As Erica Meltzer explained in the Daily Camera, Boulder staff had recommended a 20-cent “fee” per bag, but some council members “raised concerns about how the city had arrived at the 20-cent fee.”
Not surprisingly, Boulder boasted a study from consultants allegedly justifying even the higher tax.
“Consultants from TischlerBise Inc. looked at what plastic bags now cost, both directly and in indirect costs to the area’s waste management companies, who sometimes have to stop equipment and pull out bags by hand,” Meltzer wrote. “They also looked at what it would cost to administer a bag fee, including additional costs to grocery stores and costs to the city for education and distribution of free, reusable bags.
“They arrived at a 20-cent fee, with 4 cents staying with the retailers. City officials say they think the ‘nexus study’ that connects the fee to actual costs incurred by the city means the fee is not a tax and does not have to go on the ballot.”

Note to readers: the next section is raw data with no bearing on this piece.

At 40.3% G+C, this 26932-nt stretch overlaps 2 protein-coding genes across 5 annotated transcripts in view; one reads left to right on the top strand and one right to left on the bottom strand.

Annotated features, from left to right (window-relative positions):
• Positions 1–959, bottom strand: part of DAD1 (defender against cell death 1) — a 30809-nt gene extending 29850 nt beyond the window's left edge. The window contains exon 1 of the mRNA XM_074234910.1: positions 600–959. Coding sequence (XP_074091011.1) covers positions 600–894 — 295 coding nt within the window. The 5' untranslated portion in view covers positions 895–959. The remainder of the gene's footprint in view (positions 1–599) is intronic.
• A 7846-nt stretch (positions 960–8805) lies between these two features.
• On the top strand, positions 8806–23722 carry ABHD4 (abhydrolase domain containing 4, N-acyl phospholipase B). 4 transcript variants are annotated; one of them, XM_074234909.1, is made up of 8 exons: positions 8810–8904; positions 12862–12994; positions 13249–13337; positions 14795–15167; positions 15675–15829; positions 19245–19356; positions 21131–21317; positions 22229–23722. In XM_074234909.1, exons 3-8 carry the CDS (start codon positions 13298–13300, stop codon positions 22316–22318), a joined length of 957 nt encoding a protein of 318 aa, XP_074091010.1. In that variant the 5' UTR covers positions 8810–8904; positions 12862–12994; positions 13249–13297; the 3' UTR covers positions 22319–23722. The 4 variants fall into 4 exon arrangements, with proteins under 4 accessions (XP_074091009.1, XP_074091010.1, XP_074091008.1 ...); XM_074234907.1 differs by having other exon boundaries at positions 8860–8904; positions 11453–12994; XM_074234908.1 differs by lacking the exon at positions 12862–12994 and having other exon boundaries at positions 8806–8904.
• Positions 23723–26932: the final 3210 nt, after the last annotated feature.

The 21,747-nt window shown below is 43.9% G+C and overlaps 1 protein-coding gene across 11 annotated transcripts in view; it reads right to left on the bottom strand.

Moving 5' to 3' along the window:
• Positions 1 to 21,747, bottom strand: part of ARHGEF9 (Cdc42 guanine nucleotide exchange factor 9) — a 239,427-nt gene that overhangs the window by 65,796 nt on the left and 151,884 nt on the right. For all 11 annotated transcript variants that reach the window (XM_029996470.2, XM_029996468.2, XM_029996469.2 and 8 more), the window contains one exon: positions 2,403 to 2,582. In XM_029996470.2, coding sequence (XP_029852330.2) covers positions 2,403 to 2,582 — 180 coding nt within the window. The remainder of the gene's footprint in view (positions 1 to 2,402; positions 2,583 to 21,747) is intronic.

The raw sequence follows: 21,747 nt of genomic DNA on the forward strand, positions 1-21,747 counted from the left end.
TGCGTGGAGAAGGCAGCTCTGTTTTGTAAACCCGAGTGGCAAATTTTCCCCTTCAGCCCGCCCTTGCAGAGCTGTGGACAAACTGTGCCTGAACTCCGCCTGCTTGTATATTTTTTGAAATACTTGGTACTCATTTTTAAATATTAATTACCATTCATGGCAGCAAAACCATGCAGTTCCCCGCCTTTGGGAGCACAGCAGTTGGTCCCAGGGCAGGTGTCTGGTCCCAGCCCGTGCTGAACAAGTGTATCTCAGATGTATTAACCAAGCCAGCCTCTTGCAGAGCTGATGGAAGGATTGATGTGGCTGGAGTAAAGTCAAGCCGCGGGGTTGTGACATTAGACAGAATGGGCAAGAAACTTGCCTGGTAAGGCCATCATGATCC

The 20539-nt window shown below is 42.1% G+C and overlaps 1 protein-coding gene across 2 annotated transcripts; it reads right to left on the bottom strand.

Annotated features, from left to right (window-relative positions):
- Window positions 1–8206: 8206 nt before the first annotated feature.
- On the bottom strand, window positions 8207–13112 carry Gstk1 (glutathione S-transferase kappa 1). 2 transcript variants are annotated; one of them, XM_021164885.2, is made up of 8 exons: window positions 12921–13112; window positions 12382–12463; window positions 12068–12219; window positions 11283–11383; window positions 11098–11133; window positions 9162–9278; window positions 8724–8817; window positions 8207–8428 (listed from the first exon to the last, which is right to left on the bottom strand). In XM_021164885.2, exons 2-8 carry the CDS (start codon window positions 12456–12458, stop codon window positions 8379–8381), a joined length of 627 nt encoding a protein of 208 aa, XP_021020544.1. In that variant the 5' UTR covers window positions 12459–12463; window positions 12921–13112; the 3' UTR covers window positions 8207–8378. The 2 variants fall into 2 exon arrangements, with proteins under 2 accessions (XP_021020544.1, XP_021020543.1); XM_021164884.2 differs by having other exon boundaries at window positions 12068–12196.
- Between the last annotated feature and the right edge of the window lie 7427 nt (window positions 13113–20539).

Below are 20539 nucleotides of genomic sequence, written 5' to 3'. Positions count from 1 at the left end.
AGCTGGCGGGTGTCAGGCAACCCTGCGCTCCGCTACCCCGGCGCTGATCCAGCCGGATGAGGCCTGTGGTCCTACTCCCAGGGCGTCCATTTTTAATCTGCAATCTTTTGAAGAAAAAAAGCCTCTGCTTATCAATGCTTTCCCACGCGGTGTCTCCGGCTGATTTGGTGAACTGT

But unless all of the charge goes to offsetting the city’s true costs for handling bags – and isn’t trash disposal already being paid for? — then the idea that it’s a fee is a ruse, as I explained in this column last year.
Incidentally, the Colorado Union of Taxpayers foundation is suing Aspen in Pitkin County District Court over a 20 cent bag “fee” there, claiming city officials ignored the mandate of the Taxpayer’s Bill of Rights that all taxes be approved by a vote of the people.
If a city wants to ban disposable grocery bags, so be it. They have that authority. But they don’t have the right to impose a tax and call it a few.